Gothic, mysterious, theatrical, fatally flawed, and dazzling, the life of Edgar Allan Poe, one of America's greatest and most versatile writers, is the ideal subject for Peter Ackroyd. Poe wrote lyrical poetry and macabre psychological melodramas; invented the first fictional detective; and produced pioneering works of science fiction and fantasy.Read more...
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Gothic, mysterious, theatrical, fatally flawed, and dazzling, the life of Edgar Allan Poe, one of America's greatest and most versatile writers, is the ideal subject for Peter Ackroyd. Poe wrote lyrical poetry and macabre psychological melodramas; invented the first fictional detective; and produced pioneering works of science fiction and fantasy. His innovative style, images, and themes had a tremendous impact on European romanticism, symbolism, and surrealism, and continue to influence writers today.
In this essential addition to his canon of acclaimed biographies, Peter Ackroyd explores Poe's literary accomplishments and legacy against the background of his erratic, dramatic, and sometimes sordid life. Ackroyd chronicles Poe's difficult childhood, his bumpy academic and military careers, and his complex relationships with women, including his marriage to his thirteen-year-old cousin. He describes Poe's much-written-about problems with gambling and alcohol with sympathy and insight, showing their connections to Poe's childhood and the trials, as well as the triumphs, of his adult life. Ackroyd's thoughtful, perceptive examinations of some of Poe's most famous works shed new light on these classics and on the troubled and brilliant genius who created them.
Publishers Weekly® Reviews
- Reviewed in: Publishers Weekly, page 53.
- Review Date: 2008-11-03
- Reviewer: Staff
Noted author Ackroyd (The Thames) adds to his one-man Brief Lives series this exploration of the short—and predominantly miserable—life of Edgar Allan Poe. Bringing his novelist's skills to bear, Ackroyd opens with Poe's mysterious death in 1849: “Like his narratives and his fables, Poe's own story ends abruptly and inconclusively....” Born in Boston in 1809 to traveling actors and orphaned in 1811, Poe was adopted by Richmond, Va., merchant John Allan. Their relationship soured, and Poe left for a rocky academic career at the University of Virginia and a stint at West Point, and in 1836 he married his 13-year-old cousin, Virginia. Despite critical acclaim for his work—from 1839's “The Fall of the House of Usher” to his famous 1845 poem, “The Raven”—Poe constantly struggled with alcoholism and poverty, alienating almost everyone he met. At age 40, Poe was discovered dying in a Baltimore tavern; his whereabouts for the previous week remain unknown. But Ackroyd never demonizes the melancholic man who influenced writers as diverse as Jules Verne and James Joyce, and his readable account should appeal to Poe devotees and newcomers alike. Illus. (Jan. 20)
Happy 200th, Mr. Poe
British biographer and novelist Peter Ackroyd offers a scaled-down biography, Poe: A Life Cut Short, the latest in the Ackroyd's Brief Lives series. Given the book's concision, Ackroyd does an admirable job touching the highlights of EAP's lifethough perhaps lowlights would be a more apt phrase, since so many of Poe's 40 years were spent in emotional despair and financial penury.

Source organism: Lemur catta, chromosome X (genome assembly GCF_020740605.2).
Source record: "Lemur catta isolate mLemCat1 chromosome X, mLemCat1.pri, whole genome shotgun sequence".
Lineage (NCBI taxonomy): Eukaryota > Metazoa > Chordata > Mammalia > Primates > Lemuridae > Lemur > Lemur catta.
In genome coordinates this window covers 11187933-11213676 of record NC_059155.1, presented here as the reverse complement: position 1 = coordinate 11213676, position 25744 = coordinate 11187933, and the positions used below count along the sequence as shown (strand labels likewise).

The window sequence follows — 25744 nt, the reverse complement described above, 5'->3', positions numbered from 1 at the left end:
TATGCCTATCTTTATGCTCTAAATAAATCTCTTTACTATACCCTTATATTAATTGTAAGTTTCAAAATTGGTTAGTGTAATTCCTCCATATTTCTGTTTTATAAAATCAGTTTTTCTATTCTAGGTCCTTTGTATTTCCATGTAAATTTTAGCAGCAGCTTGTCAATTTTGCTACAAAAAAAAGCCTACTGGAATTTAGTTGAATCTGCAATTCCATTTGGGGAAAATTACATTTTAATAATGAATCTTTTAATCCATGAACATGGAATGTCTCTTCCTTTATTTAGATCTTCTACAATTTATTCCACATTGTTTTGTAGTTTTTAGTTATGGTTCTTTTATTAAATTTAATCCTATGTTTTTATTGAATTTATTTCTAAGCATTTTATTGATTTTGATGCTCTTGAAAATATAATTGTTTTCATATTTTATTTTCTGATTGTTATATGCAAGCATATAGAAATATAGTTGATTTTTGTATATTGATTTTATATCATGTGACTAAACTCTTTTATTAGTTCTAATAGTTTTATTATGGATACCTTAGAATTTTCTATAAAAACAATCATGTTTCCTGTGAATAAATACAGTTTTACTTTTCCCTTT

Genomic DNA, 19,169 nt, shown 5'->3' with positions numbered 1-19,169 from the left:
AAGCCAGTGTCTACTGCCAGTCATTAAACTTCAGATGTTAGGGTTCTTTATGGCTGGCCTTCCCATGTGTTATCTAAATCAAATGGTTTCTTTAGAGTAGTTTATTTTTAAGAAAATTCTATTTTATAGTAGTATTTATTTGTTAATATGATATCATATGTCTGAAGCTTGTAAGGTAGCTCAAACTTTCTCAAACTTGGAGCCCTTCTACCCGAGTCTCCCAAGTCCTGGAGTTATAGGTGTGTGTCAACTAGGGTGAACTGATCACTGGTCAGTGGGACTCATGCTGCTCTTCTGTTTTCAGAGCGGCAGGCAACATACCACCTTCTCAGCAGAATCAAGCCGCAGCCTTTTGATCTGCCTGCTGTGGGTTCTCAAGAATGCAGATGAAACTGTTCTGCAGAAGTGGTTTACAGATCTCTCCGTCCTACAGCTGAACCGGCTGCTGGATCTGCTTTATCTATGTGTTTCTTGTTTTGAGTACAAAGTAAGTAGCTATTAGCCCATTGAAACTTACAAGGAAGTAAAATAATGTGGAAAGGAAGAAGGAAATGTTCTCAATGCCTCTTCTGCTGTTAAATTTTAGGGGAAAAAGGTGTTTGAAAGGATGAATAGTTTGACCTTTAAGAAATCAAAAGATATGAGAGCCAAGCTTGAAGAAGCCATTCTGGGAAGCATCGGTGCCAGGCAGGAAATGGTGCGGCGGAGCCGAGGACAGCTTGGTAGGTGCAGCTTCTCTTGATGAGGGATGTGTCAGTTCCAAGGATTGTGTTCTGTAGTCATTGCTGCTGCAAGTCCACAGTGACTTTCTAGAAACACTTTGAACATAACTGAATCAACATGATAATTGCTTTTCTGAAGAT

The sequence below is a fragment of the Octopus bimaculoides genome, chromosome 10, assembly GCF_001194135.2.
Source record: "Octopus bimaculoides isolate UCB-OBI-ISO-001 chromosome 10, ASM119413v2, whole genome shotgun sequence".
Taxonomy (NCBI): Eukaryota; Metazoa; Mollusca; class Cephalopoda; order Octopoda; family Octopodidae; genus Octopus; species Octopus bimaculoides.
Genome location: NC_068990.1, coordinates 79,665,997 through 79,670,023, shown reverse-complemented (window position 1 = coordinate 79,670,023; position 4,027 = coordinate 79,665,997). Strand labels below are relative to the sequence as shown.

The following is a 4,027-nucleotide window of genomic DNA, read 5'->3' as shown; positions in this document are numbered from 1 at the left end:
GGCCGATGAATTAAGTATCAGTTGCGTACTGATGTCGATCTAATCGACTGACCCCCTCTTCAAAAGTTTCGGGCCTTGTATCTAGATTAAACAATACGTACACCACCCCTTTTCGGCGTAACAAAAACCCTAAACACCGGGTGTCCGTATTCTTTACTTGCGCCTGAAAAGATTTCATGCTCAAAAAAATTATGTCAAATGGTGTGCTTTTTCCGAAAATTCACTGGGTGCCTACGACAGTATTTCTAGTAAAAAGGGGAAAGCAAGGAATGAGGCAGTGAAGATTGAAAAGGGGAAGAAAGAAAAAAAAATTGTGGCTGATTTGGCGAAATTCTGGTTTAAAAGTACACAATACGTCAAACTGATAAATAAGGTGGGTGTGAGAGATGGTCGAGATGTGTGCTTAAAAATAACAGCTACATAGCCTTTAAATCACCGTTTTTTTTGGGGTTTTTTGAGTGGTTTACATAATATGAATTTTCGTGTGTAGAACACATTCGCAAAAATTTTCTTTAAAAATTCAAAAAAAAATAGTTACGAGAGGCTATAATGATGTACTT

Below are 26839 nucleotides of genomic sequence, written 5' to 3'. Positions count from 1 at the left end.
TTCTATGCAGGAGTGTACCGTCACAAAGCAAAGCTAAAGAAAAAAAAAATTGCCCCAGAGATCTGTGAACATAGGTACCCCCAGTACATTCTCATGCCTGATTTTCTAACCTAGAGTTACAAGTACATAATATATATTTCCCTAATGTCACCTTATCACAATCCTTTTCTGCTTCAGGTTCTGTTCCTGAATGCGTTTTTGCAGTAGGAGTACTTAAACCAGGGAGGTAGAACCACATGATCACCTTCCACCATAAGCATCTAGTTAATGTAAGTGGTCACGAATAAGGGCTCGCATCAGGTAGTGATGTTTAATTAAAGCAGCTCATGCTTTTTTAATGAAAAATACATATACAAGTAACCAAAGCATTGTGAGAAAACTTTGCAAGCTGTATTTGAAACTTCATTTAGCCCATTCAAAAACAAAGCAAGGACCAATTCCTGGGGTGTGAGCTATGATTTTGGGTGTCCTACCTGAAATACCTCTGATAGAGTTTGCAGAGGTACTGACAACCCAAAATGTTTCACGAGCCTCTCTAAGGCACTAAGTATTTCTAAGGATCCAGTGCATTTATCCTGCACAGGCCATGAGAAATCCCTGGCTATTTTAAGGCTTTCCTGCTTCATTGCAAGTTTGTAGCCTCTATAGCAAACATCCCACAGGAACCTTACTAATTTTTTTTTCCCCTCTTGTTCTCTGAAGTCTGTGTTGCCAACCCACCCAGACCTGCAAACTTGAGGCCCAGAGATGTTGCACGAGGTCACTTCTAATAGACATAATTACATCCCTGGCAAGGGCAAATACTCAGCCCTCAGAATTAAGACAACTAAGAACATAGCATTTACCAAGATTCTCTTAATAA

There have been a lot of Poe biographies, and known details of Poe's life and death have been well-documented: the desertion by his father and the death of his mother when he was still a boy; his affection for his adopted mother, Fanny Allan, and his fractious relationship with her husband, John; his short stint at West Point; his marriage to his 13-year-old cousin, Virginia Clemm, who, like his mother, would suffer from tuberculosis and die at a very early age; his own mysterious death in Baltimore. Ackroyd adds nothing new to the story, but instead contents himself with sketching a portrait of the artist behind some of the most original and influential stories and poems in the American canon.
Poe is thin on literary criticism and heavy on psychology. The study is, by necessity, inconclusive. "What was his character, in the most general sense?" Ackroyd wonders. "He has alternately been described as ambitious and unworldly, jealous and restrained, childlike and theatrical, fearful and vicious, self-confident and wayward, defiant and self-pitying. He was all these and more."
Mostly, Poe was a writer like none before or since, and while largely underappreciated and financially unrewarded during his lifetime (although Ackroyd reminds us that he had devoted followers and "The Raven" was an instant classic), his reputation started to grow immediately after his death. The tentacles of his influence stretch far and wide, to what we now call horror or gothic fiction, but also to science fiction and mystery (many credit Poe with inventing the detective story with "The Murders in the Rue Morgue.") Celebrating this lineage, the Mystery Writers of America, whose annual prizes are named in Poe's honor, has published two new anthologies that call upon the talents of some of the group's more prominent members.